Genetic discrimination occurs if people are treated unfairly because of differences in their DNA that increase their chances of getting a certain disease. For example, a health insurer might refuse to give coverage to a woman who has a DNA difference that raises her odds of getting breast cancer. Employers also could use DNA information to decide whether to hire or fire workers.
Everyone should care about the potential for genetic discrimination. Every person has dozens of DNA differences that could increase or decrease his or her chance of getting a disease such as diabetes, heart disease, cancer or Alzheimer's disease. It's important to remember that these DNA differences don't always mean someone will develop a disease, just that the risk to get the disease may be greater.
More and more tests are being developed to find DNA differences that affect our health. Called genetic tests, these tests will become a routine part of health care in the future. Health care providers will use information about each person's DNA to develop more individualized ways of detecting, treating and preventing disease. But unless this DNA information is protected, it could be used to discriminate against people.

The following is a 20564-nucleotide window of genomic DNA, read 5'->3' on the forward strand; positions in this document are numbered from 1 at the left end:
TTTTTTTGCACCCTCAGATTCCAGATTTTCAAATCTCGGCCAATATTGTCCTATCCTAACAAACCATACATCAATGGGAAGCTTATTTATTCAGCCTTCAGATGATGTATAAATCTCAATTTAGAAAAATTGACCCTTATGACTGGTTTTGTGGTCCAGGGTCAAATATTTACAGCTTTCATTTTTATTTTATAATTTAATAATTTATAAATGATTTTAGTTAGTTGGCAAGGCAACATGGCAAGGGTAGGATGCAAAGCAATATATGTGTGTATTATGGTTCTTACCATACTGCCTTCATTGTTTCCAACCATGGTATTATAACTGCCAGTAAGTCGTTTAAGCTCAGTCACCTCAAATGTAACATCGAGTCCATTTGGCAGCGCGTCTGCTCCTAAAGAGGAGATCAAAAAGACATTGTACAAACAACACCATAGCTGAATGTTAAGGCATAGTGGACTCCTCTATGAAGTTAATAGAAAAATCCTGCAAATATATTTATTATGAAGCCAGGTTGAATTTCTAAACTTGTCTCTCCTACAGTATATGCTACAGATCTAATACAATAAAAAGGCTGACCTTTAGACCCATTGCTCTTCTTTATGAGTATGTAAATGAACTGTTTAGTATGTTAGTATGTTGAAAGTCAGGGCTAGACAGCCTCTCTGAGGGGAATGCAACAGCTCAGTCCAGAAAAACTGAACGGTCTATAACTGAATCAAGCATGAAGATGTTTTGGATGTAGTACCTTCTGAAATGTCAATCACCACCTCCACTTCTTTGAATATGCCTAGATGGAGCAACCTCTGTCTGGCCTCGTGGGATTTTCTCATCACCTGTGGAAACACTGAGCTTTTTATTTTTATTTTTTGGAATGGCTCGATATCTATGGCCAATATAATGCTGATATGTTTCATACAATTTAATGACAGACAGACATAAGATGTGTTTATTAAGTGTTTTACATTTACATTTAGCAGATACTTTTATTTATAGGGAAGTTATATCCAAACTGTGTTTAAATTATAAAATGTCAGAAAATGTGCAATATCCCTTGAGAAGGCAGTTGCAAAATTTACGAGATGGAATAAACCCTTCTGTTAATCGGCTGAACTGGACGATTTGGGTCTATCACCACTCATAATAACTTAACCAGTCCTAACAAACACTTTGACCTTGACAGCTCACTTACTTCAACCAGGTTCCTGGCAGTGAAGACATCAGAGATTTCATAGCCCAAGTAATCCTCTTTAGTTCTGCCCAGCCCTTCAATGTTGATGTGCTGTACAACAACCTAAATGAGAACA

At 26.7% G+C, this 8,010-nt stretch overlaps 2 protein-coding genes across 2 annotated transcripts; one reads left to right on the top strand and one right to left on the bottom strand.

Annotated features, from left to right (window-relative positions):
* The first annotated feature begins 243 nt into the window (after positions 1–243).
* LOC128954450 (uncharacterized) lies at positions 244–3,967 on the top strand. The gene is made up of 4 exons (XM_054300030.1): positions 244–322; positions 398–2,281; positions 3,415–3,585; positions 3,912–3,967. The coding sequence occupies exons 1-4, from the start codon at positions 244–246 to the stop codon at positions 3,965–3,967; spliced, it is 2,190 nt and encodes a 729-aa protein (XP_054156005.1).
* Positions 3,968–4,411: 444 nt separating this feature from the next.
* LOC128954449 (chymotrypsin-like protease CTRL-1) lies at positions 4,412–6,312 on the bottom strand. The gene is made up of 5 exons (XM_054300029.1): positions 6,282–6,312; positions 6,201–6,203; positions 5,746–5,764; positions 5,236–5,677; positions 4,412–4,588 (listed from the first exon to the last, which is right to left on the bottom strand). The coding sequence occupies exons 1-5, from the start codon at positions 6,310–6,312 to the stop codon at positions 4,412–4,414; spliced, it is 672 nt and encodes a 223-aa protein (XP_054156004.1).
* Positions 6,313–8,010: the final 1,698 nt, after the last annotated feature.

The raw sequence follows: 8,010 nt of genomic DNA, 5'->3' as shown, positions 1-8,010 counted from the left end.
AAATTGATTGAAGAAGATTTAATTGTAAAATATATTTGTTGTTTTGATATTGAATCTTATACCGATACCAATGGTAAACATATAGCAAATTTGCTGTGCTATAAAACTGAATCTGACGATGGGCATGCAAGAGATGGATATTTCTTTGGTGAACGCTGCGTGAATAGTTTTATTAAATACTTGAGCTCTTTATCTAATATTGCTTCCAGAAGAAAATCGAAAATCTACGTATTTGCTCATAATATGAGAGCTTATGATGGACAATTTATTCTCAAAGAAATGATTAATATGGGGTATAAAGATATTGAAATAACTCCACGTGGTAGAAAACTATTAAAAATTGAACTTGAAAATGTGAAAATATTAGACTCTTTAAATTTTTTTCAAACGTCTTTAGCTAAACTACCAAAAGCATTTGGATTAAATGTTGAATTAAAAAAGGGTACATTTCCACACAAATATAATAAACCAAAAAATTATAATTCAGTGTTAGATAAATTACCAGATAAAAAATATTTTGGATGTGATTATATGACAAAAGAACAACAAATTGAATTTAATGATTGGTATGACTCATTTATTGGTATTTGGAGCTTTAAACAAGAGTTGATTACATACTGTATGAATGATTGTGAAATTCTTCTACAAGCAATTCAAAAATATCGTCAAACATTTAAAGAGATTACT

The Genetic Information Nondiscrimination Act of 2008, also referred to as GINA, is a new federal law that protects Americans from being treated unfairly because of differences in their DNA that may affect their health. The new law prevents discrimination from health insurers and employers. The President signed the act into federal law on May 21, 2008. The parts of the law relating to health insurers will take effect by May 2009, and those relating to employers will take effect by November 2009.
The law was needed to help ease concerns about discrimination that might keep some people from getting genetic tests that could benefit their health. The law also enables people to take part in research studies without fear that their DNA information might be used against them in health insurance or the workplace.
The law protects people from discrimination by health insurers and employers on the basis of DNA information.
The law does not cover life insurance, disability insurance and long-term care insurance.
Before the federal law was passed, many states had passed laws against genetic discrimination. The degree of protection from these laws varies widely among the different states. The federal law sets a minimum standard of protection that must be met in all states. It does not weaken the protections provided by any state law.
Last Updated: April 6, 2015